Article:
• For funding consideration, applicants must include “NOT-IC-19-XXX” (without quotation marks) in the Agency Routing Identifier field (box 4B) of the SF424 R&R form. Applications without this information in box 4B will not be considered for this initiative.

Applications nonresponsive to terms of this NOSI will be withdrawn from consideration for this initiative.

Inquiries

Please direct all inquiries to the contacts in Section VII of the listed funding opportunity announcements with the following additions/substitutions:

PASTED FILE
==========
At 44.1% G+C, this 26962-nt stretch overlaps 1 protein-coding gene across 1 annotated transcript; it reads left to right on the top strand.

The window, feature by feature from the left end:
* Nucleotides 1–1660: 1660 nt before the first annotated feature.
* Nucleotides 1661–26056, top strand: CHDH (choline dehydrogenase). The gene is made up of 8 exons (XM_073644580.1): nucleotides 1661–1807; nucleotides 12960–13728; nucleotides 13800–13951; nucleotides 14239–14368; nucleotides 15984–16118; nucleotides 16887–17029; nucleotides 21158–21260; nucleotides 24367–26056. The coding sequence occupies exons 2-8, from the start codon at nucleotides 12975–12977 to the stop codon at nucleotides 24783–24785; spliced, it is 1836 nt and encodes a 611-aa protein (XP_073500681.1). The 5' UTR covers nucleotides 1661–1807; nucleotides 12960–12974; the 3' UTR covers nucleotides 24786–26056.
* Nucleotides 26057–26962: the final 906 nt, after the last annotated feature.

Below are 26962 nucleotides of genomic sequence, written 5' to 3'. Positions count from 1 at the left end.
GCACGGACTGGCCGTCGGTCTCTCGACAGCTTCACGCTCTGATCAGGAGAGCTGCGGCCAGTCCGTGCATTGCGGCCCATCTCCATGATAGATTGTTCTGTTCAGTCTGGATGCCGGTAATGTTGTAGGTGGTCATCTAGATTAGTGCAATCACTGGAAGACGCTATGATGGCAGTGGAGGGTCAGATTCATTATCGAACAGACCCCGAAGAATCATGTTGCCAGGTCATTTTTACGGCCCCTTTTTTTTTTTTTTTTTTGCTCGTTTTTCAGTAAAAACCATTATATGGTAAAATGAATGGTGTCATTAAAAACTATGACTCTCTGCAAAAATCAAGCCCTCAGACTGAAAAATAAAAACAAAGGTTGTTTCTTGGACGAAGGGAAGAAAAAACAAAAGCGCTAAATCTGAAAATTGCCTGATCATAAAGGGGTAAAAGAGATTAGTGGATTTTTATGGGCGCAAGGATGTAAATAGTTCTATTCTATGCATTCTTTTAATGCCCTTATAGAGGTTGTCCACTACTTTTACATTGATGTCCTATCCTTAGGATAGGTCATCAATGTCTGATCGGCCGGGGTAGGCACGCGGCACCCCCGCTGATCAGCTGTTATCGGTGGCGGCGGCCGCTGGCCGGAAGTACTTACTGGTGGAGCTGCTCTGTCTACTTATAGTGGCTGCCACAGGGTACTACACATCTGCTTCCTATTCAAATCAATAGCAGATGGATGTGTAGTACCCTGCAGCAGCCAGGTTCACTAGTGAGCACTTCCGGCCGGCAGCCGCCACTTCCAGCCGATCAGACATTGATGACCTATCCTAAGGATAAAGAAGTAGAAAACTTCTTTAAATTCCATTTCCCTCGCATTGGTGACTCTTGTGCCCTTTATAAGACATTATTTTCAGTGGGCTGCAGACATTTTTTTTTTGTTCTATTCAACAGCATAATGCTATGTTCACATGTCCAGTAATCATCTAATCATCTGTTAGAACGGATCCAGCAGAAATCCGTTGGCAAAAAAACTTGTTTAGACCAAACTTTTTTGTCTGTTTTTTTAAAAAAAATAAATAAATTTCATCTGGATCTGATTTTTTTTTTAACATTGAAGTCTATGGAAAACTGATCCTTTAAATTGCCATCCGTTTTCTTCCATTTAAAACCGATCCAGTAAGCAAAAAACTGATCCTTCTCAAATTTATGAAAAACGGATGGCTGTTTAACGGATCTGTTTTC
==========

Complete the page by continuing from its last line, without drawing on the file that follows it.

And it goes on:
Scientific Contacts:

Ron Johnson, Ph.D.
National Cancer Institute (NCI)
Telephone: 240-276-6250
Email:rjohnso2@mail.nih.gov

Zhong Chen, M.D., Ph.D.
National Institute of Dental and Craniofacial Research (NIDCR)
Telephone: 301-529-7083
Email:zhong.chen@nih.gov

Mary Kautz, Ph.D.
National Institute on Drug Abuse (NIDA)
Telephone: 301-443-3206
Email:kautzm@nida.nih.gov

Frederick L. Tyson, Ph.D.
National Institute of Environmental Health Sciences (NIEHS)
Telephone: 919-541-0176
Email:tyson2@niehs.nih.gov

Melissa C. Green Parker, Ph.D.
Office of Disease Prevention (ODP)
Telephone: Phone: 301-480-1161
Email:melissa.greenparker@nih.gov